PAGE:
Volume one of this major post-war German composer's works given an emotional performance.
Andrew McGregor 2007
Wolfgang Rihm was born in 1952, and since the 1970s he’s become a major part of post-war Germany’s musical re-orientation. Rihm gradually turned away from using rigorous systems and structures to generate compositions, seeking instead expressive immediacy. Which is not to say that there’s not a complex exploration of harmony, dynamics and rhythm; Rihm is not one of those seeking a new simplicity - but he embraces the unexpected, looking for a directional freedom that celebrates the unforeseen. As Rihm puts it himself: ‘it’s not what’s systematically derived but what arrives unexpectedly that gives life to art.’
The Hänssler Classic label has just launched a Wolfgang Rihm Edition, an ambitious undertaking given the rate at which Rihm composes - and that at the age of 55 he’s definitely not slowing down. Volume one has just arrived, works dating from 1980’s Erster Doppelgesang, a double concerto for viola cello and orchestra, which has what Rihm calls a ‘covert choreography…Rimbaud and Verlaine on the banks of the Neckar River – perfectly imaginable.’ But this is the poetry of violence, and Rihm admits that the shattering side-drum outbursts that destroy the ending were composed ‘from the depths of a wretchedly quaking uncertainty.’
Dark waters also run through the most impressive work on the disc: Styx and Lethe for cello and orchestra, named after two rivers of the Underworld. The Styx – the River of No Return, where the shades of the dead gathered to seek passage to the afterlife from the ferryman, Charon - and the Lethe: the River of Forgetfulness, for once you’d drunk its waters, you were left with no memory for the rest of eternity. Rihm’s cello concerto was composed for the 1998 Donaueschingen Festival and cellist Lucas Fels; the disc proclaims this as the world premier performance, with Hans Zender conducting the Southwest German Radio Orchestra of Baden-Baden and Freiburg. Rihm was asked for programme notes for the first performance, which he obviously didn’t want to provide…and instead what the festival organisers got was an amusing, satirical reaction to being forced to write notes for his music. But it’s worth saying that the Underworld river reference gives more than a clue to the nature of the way the work flows, and the deep surges of malevolent energy that sustain it. The recording is as darkly gripping as the performance.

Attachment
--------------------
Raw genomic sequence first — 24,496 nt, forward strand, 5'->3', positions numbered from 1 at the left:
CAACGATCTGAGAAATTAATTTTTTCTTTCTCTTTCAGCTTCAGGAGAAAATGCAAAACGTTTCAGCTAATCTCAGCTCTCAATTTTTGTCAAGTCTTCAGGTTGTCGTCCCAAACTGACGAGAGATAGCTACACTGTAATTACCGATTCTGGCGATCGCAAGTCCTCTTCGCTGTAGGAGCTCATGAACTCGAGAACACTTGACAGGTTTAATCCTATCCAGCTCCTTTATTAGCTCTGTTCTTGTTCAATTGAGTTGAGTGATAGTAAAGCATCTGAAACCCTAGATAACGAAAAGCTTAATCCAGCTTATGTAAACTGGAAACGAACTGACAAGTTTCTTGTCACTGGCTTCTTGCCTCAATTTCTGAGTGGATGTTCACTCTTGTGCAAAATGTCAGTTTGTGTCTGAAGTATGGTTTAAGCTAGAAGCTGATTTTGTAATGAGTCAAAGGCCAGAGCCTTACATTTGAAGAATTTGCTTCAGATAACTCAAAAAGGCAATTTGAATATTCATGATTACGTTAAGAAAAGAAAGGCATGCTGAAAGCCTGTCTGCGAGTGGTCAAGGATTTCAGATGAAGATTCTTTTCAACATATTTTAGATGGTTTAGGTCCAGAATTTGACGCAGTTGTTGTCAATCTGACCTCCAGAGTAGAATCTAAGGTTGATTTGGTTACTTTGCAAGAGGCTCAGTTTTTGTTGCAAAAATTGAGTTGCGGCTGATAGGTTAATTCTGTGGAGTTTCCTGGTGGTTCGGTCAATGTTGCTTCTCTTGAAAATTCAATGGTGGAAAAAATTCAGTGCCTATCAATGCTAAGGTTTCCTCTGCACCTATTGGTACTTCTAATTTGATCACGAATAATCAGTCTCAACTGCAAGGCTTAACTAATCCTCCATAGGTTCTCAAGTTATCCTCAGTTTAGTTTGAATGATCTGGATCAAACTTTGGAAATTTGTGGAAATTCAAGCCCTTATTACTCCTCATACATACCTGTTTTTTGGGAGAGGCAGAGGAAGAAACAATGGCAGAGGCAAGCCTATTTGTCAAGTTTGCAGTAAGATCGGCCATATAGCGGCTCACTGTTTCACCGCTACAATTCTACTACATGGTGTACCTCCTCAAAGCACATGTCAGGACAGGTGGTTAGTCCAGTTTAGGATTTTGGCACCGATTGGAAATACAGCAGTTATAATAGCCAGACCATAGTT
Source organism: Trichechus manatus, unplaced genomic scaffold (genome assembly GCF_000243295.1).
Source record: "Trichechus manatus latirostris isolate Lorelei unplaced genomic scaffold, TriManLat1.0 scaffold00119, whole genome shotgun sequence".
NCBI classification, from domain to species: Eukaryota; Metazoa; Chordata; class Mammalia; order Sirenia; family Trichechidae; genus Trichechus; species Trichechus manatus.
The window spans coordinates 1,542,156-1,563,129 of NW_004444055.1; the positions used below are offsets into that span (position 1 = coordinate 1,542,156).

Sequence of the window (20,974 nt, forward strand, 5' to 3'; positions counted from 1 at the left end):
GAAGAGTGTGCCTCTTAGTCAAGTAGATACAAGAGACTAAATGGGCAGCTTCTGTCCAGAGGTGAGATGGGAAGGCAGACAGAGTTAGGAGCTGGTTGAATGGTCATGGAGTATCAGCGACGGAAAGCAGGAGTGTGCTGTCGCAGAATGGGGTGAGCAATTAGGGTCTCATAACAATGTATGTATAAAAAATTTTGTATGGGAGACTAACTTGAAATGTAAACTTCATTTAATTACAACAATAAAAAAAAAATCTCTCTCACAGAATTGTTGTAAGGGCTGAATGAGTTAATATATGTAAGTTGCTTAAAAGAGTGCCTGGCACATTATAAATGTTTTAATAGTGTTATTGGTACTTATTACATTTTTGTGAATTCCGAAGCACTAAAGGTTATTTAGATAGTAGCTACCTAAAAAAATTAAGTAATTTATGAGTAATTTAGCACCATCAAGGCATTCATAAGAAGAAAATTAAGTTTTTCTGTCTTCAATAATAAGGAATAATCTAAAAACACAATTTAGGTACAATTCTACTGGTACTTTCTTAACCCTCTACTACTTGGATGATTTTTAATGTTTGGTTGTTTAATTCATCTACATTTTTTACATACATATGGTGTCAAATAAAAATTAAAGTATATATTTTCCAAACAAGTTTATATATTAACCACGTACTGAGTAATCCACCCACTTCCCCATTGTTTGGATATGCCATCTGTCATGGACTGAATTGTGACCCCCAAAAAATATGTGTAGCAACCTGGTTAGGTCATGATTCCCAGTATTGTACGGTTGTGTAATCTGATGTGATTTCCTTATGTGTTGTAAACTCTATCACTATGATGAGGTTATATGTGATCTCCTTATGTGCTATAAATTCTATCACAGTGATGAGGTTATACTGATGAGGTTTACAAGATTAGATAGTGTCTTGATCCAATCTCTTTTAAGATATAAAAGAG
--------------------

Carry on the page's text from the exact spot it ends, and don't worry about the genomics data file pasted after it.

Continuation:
Two other concertos complete the disc: Music for Oboe and Orchestra, from the early 90s, re-defined by a long solo oboe introduction Rihm added in 2002…and Dritte Musik for violin and orchestra, in memory of an artist friend whose paintings Rihm says he often listened to – from their innermost chords to their surface sounds. He’s interested in breaking down barriers between the arts: ‘Am I a writer when I try to set up characters in music?’, Rihm asks…to which the answer after hearing such a colourfully-staged drama and haunting epilogue has to be ‘yes’.
‘Music must be full of emotion, the emotion full of complexity’ Rihm wrote in 1974…and these four first recordings are ample proof that it’s an imperative he’s been satisfying with brilliance and rare imagination ever since.
This recording is Disc Of The Week on Radio 3's CD Review